Quartzite is a natural stone that can mimic the look of marble. It’s affordable, durable, and has an elegant finish that can really transform your kitchen. However, because it’s porous and absorbent, you have to be careful about how you clean your quartzite countertops.
If you want to keep your quartzite countertops looking new and free from stains or etching then I recommend that you follow this entire guide as best you can.
Cleaning quartzite is not hard but there are some things you should never use on your quartzite countertops. I will cover that in a moment but first, let me give you step-by-step instructions on how to clean your quartzite countertops from an experienced countertop professional.
Step 1: Remove all countertop appliances from your quartzite countertops. You want to make sure you can see the entire surface so that hidden spills will be seen.
Step 3: Dry your quartzite countertops using a clean dry microfiber cloth. These cloths are the best to use because they are extremely soft and soak up liquids very well. Your countertops must be dry or you risk water stains. Water can cause harm to any countertop surface if left to sit.
It is also important to mention that you should always seal your quartzite countertops at least once per year but I recommend every six months to be safe.
One reason why quartzite is such a valued decorate stone is that it comes in many colors—from the white and gray shades in “pure” quartzite to an entire spectrum of shades that come from different minerals in the stone: pink, red, green, yellow, blue, and more.
Some minerals—like iron oxide, carbonate, and clay—can also cause quartzite to form the beautiful streaks and bands that make it look like marble. Sometimes, resins are also added during the manufacturing process to increase durability and shine.
However, with all the minerals in quartzite, and the fact that it’s a porous material, you have to be careful about the chemicals you use on it. They can react to highly acidic compounds, which lead to those “ghost etchings” that are difficult to remove.
Some cleaners to avoid are:
That doesn’t mean that quartzite is high maintenance! Some types of quartzite are not as porous and are thus less prone to stains. Just talk to your countertop supplier to find out more about your countertop’s particular properties, and any special instructions on sealing and cleaning.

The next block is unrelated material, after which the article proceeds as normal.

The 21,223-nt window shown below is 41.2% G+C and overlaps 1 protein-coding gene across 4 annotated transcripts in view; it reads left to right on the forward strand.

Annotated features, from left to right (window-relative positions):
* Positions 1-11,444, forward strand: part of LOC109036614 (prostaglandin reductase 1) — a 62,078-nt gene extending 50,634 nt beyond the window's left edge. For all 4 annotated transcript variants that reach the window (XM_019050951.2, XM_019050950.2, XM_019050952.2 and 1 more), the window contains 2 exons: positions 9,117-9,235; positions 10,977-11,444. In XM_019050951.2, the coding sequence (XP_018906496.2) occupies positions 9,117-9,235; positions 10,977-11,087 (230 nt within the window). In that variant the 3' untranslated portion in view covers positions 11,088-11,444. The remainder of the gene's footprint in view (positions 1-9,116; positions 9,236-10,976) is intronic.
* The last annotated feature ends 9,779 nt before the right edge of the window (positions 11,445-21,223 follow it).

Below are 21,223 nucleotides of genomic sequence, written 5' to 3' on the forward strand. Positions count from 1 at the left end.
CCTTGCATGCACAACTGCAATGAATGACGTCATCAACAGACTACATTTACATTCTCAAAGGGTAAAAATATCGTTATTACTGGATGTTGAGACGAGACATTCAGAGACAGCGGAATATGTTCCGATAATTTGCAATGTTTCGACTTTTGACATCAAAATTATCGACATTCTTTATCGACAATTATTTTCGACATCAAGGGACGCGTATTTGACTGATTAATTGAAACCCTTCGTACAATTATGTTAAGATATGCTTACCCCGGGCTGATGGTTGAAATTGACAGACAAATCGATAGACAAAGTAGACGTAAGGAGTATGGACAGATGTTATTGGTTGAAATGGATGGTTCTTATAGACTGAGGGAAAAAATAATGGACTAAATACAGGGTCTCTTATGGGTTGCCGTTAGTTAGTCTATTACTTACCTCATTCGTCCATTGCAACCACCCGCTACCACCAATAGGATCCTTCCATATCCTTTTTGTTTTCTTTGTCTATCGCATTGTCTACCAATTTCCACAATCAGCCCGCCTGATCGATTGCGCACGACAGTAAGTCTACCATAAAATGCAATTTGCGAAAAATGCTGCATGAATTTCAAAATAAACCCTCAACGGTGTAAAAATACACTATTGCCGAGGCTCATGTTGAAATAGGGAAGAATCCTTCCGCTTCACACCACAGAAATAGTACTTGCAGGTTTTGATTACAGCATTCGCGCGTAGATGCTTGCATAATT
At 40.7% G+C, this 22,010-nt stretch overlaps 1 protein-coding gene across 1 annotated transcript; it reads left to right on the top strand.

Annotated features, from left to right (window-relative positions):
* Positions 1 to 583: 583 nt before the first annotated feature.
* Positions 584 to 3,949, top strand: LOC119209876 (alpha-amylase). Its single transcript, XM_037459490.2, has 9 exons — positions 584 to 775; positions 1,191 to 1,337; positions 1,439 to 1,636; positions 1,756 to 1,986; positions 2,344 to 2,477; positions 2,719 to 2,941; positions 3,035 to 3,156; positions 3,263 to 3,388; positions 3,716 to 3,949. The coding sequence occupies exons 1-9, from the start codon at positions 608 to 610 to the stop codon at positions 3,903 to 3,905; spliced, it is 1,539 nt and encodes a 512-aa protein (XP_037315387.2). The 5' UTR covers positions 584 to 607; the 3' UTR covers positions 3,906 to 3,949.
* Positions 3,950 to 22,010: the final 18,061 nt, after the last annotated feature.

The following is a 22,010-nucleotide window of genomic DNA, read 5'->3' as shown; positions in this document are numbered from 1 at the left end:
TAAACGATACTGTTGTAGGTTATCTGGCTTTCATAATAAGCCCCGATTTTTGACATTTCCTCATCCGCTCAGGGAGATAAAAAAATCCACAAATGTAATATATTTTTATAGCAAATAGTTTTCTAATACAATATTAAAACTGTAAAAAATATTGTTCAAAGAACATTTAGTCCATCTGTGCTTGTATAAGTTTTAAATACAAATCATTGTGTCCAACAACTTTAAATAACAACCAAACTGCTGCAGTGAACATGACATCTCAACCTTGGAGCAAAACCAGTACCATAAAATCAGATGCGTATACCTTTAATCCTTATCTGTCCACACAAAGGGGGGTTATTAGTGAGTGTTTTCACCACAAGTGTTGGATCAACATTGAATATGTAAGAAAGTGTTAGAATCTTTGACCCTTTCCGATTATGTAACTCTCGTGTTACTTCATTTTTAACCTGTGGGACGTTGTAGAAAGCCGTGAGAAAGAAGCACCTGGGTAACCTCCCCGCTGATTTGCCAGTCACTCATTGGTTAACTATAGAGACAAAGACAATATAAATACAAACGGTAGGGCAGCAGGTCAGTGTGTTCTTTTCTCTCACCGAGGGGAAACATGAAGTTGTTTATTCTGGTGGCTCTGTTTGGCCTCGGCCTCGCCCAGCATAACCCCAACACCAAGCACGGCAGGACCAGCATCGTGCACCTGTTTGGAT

If quartzite sealed properly, the protective layer will make it just as safe and easy to clean as any other counter material. Some of the best sealants can last for many years and even remove stains.
Counters will need to be resealed. While your supplier can tell you the best maintenance cycle, watch for signs of wear and tear: darkening near the sink, or if water droplets don’t pool on the surface of the counter.
Quartzite actually doesn’t need a lot of complicated cleaning tools. Just use water, a soft cloth or paper towel, and a gentle cleanser with a low PH level. After cooking or washing dishes, wipe them down to remove dirt and wick away any moisture.
It’s inevitable for sauces or condiments to sometimes leak or spill. The trick is to wipe them up immediately with a damp sponge and dry off the area with a soft rag. That will save you the trouble of having to scrub off hardened sauce residue!
The best sponge to use for cleaning quartzite countertops is the ones that are sold for non-stick pans. You can also use a soft plastic putty knife to scrape off food bits or other residues that tend to become very thick and hard as it dries.
There are specific cleaners for natural stone counters, but in most cases, you can just use diluted dishwashing soap. That will already get rid of grease, oil, and even sticky sauces.
Many cleaning experts recommend preparing a diluted cleaning solution in a spray bottle. This will distribute a fine mist over the counter area you want to clean, rather than soaking the counter in a lot of product.
By using a small amount of cleanser at a time, you are able to rinse it off well—which will prevent residue that can damage the quartzite—and dry it off completely, too.
Many commercial stain removers are too harsh to use on natural stone. You’ll find these DIY alternatives to be much more effective!
You can try applying a poultice. I recommend Mangia Macchia. Apply a thick layer of this product about 1/4 thick and cover it with plastic that you can see through. Any kitchen plastic will work. Let it sit until it dries and then remove it.
If you want to buy a quartzite stain remover, make sure it is PH neutral, and check the label to see if it is specifically safe for use on quartzite and natural stone. As with all cleansers, do a spot test before using it on a large or visible area of your counter. I recommend asking your countertop fabricator for a sample piece of your specific material for tests like these.
This cleaning hack may work for areas around faucets, where limescale stains and water stains tend to accumulate no matter how careful you are. Just take a small razor and gently scrape the surface at an angle. This will prevent scratching the quartzite countertops. Then, apply a quartz cleaner on top and clean the surface.
Quartzite countertops may need a little more care and precautions, but once you get into a cleaning routine you’ll soon see that it’s actually very simple to maintain—just wipe spills right away, use gentle products and soft rags or sponges, and make sure you get a good seal. No mess, no stress!